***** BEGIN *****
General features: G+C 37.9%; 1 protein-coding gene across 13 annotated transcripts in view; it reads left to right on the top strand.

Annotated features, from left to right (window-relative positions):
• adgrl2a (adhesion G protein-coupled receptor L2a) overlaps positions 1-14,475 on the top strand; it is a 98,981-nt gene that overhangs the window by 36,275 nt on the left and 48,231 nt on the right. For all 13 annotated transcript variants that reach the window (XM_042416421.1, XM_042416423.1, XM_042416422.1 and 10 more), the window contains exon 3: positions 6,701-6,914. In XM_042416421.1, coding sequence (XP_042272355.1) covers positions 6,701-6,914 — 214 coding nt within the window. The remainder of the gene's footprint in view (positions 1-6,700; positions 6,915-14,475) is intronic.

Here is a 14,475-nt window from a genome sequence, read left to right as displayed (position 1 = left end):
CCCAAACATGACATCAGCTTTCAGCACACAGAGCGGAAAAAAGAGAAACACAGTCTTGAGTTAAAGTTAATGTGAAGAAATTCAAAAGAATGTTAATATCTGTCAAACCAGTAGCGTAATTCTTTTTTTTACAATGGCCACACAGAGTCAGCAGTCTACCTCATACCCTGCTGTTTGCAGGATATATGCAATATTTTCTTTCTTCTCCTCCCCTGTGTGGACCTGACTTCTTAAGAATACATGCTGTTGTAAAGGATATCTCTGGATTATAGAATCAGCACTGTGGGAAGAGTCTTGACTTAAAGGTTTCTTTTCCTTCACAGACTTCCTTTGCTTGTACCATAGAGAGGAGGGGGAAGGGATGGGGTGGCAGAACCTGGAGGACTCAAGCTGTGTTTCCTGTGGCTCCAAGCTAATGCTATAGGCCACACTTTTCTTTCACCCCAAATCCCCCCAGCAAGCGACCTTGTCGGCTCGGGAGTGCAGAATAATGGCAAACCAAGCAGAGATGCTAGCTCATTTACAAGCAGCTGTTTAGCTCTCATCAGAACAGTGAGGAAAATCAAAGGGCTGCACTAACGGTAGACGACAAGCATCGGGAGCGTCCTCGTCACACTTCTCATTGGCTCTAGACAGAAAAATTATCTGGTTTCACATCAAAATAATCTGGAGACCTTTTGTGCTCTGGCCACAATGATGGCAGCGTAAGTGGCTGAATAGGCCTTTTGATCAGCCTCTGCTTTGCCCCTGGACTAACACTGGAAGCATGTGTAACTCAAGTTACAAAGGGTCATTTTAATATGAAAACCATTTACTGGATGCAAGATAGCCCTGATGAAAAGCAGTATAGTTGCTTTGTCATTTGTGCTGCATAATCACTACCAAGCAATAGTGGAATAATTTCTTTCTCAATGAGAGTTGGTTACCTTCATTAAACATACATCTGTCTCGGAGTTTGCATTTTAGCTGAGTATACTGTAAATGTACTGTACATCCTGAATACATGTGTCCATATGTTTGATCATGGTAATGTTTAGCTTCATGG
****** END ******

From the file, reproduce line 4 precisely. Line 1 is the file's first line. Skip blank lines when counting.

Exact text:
Here is a 14,475-nt window from a genome sequence, read left to right as displayed (position 1 = left end):